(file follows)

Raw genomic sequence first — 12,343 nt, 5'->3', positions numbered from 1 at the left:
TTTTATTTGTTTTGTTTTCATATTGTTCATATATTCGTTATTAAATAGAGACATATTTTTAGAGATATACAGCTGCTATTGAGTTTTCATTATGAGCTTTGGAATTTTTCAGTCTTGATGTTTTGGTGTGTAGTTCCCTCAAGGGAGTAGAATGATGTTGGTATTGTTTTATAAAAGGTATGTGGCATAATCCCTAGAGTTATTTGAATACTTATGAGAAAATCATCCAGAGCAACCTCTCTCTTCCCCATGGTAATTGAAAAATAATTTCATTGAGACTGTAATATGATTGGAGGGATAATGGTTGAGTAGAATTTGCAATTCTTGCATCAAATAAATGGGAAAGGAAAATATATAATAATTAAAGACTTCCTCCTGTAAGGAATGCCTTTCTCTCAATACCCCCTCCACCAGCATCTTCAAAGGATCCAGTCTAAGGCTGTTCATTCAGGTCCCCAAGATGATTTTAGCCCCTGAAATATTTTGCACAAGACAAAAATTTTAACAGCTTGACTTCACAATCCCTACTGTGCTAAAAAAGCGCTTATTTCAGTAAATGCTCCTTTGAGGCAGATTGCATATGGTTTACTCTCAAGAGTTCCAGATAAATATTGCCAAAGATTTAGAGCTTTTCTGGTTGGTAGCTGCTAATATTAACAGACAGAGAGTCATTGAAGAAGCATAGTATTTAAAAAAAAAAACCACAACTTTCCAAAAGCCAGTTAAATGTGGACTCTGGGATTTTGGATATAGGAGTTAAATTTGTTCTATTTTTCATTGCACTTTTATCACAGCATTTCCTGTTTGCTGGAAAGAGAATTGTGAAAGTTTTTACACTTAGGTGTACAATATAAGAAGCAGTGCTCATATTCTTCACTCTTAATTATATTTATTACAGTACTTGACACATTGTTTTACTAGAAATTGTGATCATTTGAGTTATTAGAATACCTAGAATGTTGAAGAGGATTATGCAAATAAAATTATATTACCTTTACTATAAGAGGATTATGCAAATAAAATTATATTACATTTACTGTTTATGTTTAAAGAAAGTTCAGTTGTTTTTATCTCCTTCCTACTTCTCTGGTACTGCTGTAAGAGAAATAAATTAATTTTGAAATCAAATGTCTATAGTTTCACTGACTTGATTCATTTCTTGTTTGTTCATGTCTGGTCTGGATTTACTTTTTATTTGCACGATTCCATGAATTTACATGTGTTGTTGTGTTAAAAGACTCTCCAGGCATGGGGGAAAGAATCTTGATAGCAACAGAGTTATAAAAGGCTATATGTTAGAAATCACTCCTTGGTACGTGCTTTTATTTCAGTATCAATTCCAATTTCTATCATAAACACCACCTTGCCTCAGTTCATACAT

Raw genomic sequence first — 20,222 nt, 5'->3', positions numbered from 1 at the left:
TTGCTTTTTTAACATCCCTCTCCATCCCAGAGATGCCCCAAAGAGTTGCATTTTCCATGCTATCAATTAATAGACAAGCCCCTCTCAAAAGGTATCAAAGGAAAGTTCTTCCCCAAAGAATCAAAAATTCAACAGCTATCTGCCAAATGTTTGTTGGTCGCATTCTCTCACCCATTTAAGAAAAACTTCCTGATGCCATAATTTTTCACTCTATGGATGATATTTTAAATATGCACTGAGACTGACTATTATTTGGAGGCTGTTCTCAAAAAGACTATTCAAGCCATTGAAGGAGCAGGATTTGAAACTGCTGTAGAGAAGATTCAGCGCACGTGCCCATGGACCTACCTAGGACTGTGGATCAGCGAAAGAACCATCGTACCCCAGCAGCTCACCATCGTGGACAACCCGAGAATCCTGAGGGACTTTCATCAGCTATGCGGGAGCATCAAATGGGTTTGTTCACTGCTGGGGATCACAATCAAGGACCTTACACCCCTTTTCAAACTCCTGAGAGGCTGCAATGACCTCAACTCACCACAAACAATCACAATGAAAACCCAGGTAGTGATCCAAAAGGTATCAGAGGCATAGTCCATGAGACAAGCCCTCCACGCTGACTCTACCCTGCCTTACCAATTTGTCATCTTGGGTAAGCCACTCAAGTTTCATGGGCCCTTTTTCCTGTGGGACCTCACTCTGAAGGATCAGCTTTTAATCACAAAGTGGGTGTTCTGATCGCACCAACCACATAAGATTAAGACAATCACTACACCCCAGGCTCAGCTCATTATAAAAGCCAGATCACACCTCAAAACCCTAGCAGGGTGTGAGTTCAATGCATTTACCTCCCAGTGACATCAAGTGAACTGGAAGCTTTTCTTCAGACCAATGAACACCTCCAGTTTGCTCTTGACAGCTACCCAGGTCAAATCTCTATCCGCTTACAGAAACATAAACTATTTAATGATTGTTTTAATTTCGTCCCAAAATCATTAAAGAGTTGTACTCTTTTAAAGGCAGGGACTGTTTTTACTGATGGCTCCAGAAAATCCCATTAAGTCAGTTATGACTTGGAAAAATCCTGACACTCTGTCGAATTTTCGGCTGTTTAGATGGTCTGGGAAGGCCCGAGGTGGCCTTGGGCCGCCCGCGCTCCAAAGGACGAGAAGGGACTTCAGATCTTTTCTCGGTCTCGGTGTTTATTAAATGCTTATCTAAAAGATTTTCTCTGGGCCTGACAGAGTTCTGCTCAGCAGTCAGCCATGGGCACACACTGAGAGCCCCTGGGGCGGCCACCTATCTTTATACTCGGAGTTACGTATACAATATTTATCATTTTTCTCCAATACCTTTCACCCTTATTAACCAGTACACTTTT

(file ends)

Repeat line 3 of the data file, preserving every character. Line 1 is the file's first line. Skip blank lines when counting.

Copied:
Raw genomic sequence first — 20,222 nt, 5'->3', positions numbered from 1 at the left: